Joe Smith views his role as the conductor of an orchestra. He selects the music and the venue, helps market and publicize the performances and directs who plays what notes, when. But the conductor never actually plays any music himself. By the same token, Mr. Smith virtually never does any actual legal work. His day is taken up in conversation with clients, advising attorneys working on his matters during dozens of short conversations during each day and calling or taking calls from clients. In fact, one of his two administrative assistants does virtually nothing but manage his phone traffic. Joe is not afraid to leave detailed voicemail messages but he never uses e-mail. He believes strongly that “they need to hear my voice.”

Joe is meticulous about keeping track of his time at quarter hour increments even for clients where he has a fixed fee or retainer relationship (which is most of his clients). His assistant records every call he is on and every person who comes into his office.

To create a purpose for Mr. Smith’s client communication calls, he has rule #4…

Rule 4: Every client must have some specific next expected actiou that will be happening within 7 to 10 days

Joe Smith believes that client relationships languish and clients are lost when the intensity of the relationship dwindles. One of the things that is communicated in the daily meeting is the next action step. It may be something that is due to the client or it may be something for which the client has responsibility. In some cases the action step may be pretty flimsy but it establishes a justification for Mr. Smith to make contact with the client. And, it never causes the client to wonder what is going on with their matter.

Of course, the reason for Mr. Smith investing so much time in phone contacts is to generate business that meets his rule #5…

Rule #5: Every matter Mr. Smith takes responsibility for must represent a significant financial investment for the client and receive CEO or Board of Directors level attention.

It is amazing to listen to a conversation between Mr. Smith and his client regarding engagement for a matter that does not achieve the standard for acceptance. It goes something like this:

“Thank you for thinking of us for this matter. I’m asking one of my partners, Tom Johnson to take responsibility for it. Tom has my complete confidence. I know that it might be your preference that I handle it but then I wouldn’t have the time to work on the especially important matters that you and my other clients have entrusted me with. But, if you are ever dissatisfied by any aspect of our performance or can’t get a hold of Tom, please call me immediately.”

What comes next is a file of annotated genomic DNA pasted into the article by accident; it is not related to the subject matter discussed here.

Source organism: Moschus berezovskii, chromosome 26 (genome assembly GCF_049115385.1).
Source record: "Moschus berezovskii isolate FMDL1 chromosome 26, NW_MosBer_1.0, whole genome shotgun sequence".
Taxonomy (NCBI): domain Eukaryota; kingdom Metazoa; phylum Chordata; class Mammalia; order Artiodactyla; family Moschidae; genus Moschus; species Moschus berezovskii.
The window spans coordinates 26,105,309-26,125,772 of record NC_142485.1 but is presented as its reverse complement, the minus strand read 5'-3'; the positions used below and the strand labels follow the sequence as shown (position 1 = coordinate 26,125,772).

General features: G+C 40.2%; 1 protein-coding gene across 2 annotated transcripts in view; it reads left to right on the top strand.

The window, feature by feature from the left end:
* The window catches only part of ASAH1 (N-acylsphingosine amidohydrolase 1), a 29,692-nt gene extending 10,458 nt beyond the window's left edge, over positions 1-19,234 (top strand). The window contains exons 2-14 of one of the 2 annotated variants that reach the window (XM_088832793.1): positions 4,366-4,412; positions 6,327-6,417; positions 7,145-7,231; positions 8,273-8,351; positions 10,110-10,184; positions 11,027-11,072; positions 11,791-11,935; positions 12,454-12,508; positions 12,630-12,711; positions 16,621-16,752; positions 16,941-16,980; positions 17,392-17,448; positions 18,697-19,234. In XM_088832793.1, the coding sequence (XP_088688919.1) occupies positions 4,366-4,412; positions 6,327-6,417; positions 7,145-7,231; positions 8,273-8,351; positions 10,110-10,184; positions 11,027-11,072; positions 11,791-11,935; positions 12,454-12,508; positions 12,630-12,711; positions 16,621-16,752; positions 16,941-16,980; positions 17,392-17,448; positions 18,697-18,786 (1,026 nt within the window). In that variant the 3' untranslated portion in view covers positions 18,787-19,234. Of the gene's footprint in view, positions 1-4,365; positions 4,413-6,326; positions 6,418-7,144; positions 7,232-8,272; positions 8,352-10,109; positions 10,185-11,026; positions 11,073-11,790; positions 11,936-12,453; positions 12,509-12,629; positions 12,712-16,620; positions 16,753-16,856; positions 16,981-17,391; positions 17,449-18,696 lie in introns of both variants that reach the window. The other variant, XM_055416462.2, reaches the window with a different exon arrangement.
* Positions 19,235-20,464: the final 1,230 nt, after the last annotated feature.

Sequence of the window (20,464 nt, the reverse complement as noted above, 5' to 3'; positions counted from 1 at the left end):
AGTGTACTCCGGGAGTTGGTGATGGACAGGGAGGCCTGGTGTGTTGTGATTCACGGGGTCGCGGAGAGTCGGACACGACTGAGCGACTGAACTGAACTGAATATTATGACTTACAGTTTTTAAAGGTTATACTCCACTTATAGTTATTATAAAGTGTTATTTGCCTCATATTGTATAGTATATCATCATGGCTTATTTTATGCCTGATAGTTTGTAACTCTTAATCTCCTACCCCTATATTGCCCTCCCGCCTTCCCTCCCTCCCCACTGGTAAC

Mr. Smith then sets up a meeting with the client and Tom. If the client is local, they meet in the client’s office. Tom usually attends to make the introduction but excuses himself after about 15 minutes. If the client is out-of-town, Tom will travel to meet with the client and Mr. Smith will attend by phone for the first few minutes. Unless the matter is really small, every engagement begins with a face to face meeting.

It is important to note that the partner, to whom Mr. Smith hands off the matter (it is almost always to a partner level attorney), receives billing and origination credit for the matter in the firm’s compensation system as well as any other small matters they can generate from the client. The reason Mr. Smith can hand off a matter for a large client with confidence is his constant stressing to his attorneys of rule #6…

Rule #6: We are offering one level of service – That level must be extraordinary – Clients will not detect a service difference based on the size of the matter

The constant drive of the firm is for greater client service which typically involves responsiveness. The firm’s prompt return of phone calls is legendary.

Secretaries are trained to say to clients, “I know Mr. Smith always wants to know when you call. Would you like me to interrupt the call he is on or may he call you as soon as he gets off the phone?” Every attorney’s business card has their home and mobile numbers. Most client meetings take place in the client’s office.

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So those are my observations about one lawyer who has broken through the $3 million wall. I’m not sure that any one rule is more or less important than the others or that this prescription will work for any other attorney. The one thing I failed to mention which may contribute to “Mr. Smith’s” success is an incredible work ethic and a brutal travel schedule. But I guess working hard and being an excellent lawyer should go without mention.